Rachel Toliver

//Rachel Toliver

Rachel Toliver

Rachel Toliver
Legion
 
Karen had been spacing out, but when PastorMike said the word demons she started paying attention. She wasn’t a secret Satanist. She liked some aspects of Satanist fashion, but Satanists listened to terrible music.  

“They aren’t real demons,” PastorMike was saying. “I mean, guys, god wouldn’t be that literal. When I say demons, I’m talking about a choice. Are you going to listen to worldly music, do the stuff that goes on out there in the world?” 

Karen’s best friend Marie sat on the mealy log beside her. Karen and Marie weren’t the kind of girls who worried about log-pulp on their pants. Actually, most of the youth-group girls didn’t seem worried about it. A few of them—Jessica, that one no-name 8th grader, Lauren—put sweatshirts under their shorts (Lauren actually had Todd’s sweatshirt; good looking out, Todd). Karen and Marie were like: cutoff jeanshorts, funky-smelling Army Navy parachute boots that maybe real parachutists died in. Bring it, grossest log and grossest log-larva. We’re not gonna go eeeeeek. 

There were Pros and Cons to everything. The ones for the annual Calvary Youth camping trip were like

Pro: Marie; river under certain circumstances; fire once the boys finally get it started

Con: Marshmallow gook smudged on sweatshirt sleeve (stuck there for whole weekend); setting up tents (one of those things, like playing pool or skateboarding, Karen wanted to be good at—ended with bent tent stakes); closing eyes while figuring out what to say; watching boys build fire (watching boys Monty Python swordfight with the firewood); mealy log; Diskman running out of batteries; closing eyes while figuring out what to think; clammy mealy log 


She’d been tuning out PastorMike, making her list. But now: demons. Difficult to know if they went under Pro or Con. 

PastorMike had a goatee and a cross-and-thorns tattoo; Karen’s parents smoothed their napkins when they talked about him at dinner. Karen had a job, so Calvary Youth Nights were a no-go this summer. She worked at Saxby’s, pretending she knew cappuccinos from lattes. On Sunday nights, she imagined… what? the boys smashing their guitars at the end of worship? dry ice fog during “My God is an Awesome God?” Marie, who worked mornings at the IHOP, swore nothing was different. “He referred to Edward Scissorhands in a talk,” she’d told Karen. “That’s the craziest it’s gotten.” 

But demons. Maybe it was significant that demons were in the mix now—the summer between 11th and 12th grade. All these years of everything being the same had built up, like ridges of sand next to the river. Karen wanted current, movement, flood: sediment churned into glittery swirl.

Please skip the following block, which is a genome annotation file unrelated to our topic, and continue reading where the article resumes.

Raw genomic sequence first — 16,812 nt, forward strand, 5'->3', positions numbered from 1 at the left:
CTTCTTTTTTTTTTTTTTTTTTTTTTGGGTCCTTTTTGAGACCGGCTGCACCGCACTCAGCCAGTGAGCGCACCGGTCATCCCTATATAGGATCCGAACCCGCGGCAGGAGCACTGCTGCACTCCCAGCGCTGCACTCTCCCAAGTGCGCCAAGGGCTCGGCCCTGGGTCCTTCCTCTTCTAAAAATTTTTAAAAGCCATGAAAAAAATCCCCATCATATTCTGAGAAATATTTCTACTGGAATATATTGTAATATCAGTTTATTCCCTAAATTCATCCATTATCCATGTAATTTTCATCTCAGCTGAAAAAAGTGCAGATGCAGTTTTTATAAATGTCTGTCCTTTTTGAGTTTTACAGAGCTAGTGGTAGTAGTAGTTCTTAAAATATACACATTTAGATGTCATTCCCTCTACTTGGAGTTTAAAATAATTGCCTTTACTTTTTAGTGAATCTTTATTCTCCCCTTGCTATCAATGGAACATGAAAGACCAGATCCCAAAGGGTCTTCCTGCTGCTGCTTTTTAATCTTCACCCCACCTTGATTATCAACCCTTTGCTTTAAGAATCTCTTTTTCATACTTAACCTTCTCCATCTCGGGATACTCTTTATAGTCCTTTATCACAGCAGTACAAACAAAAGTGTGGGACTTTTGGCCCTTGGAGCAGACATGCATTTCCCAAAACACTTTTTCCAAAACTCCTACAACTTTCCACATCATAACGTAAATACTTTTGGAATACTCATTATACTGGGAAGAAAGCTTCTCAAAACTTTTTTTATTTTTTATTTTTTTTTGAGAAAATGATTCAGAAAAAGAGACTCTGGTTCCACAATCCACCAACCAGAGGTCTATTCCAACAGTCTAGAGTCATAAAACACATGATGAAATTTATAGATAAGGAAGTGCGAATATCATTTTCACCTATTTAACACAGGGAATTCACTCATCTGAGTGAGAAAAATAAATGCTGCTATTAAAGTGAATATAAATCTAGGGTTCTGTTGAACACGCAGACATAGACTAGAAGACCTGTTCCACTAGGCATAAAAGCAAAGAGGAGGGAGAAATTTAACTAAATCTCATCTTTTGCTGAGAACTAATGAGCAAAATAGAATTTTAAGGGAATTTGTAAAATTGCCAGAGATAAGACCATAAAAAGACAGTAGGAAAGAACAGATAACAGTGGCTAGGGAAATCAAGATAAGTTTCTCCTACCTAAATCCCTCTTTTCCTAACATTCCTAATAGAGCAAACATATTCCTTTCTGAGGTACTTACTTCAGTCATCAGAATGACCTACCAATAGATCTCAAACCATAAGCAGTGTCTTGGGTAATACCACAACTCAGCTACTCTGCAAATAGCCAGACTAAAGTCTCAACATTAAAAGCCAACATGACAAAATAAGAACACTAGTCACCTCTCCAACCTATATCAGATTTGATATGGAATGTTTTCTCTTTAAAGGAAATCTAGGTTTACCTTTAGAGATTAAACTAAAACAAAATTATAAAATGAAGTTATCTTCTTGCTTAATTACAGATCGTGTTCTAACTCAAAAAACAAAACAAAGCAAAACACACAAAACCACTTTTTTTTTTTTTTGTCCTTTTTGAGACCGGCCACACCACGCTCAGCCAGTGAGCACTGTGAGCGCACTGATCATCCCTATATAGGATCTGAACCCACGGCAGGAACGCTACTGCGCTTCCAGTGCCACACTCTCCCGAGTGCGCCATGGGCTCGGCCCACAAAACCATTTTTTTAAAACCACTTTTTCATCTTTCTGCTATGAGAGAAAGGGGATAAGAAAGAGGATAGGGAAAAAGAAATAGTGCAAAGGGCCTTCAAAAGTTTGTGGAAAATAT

“Guys,” PastorMike was saying. “We’ve all got demons that we’re listening to. But sometimes it’s better to take on the demons we can touch, and see. And hear. And, guys.” He paused. “I’m not talking about my off-key singing.” The Calvary Youth kids laughed—boy-laughs that were basically a quick nod, girl-laughs easing out past lipgloss. Karen laughed with them. Then she realized she’d been holding her breath; laughing pushed the exhale out. 

“Seriously, though, guys. What I am talking about is secular music. Everyone has that one album. And you know it doesn’t glorify Jesus. I told the board that I was gonna shake up the Calvary Youth. And I’m here to tell you. Tomorrow night, it’s gonna happen.” 

Marie was making a face that other people would call a purse-lipped smile. But Karen knew that look: half mocking, half bring-it. If Karen made that face, she’d look horsily incredulous. Marie had dimples, which made her expression coy. Marie’s eyebrows arched into a snotty hmmmmm? But she could get away with it; her eyebrows were dark, her face pale and unpimpled. Karen had seen this expression a thousand times, over a thousand different Eras—the James Era, the Eric Era, the Making Out with Guy from SAT Prep Era, the Many Philosophies about Making out with Many Guys Era, the Eric Era (redux), the Chastity is Probably Best Era, quickly followed by the Maybe John-Mark but I think Eric Is Interested Again? Era. 

Marie didn’t wrestle with demons, but boys were a whole thing for her. Karen had seen Marie afflicted by boys. A few months ago, during one of the Eric Eras, Marie’s parents were out of town and Karen was sleeping over. Marie wanted to hang out with Eric, but he wasn’t calling her back. It was obvious: Eric was with one of those 12th grade sluts. It started with Marie pacing, then murmuring; it ended with her kicking over the cat’s litter box and throwing last year’s yearbook across the room. Karen, stricken on Marie’s kitchen linoleum, thought of that Bible story, the one where Jesus heals the demon-possessed man. Not just one demon: they called the guy Legion, and they couldn’t even chain him down. As a kid Karen imagined Legion as some kind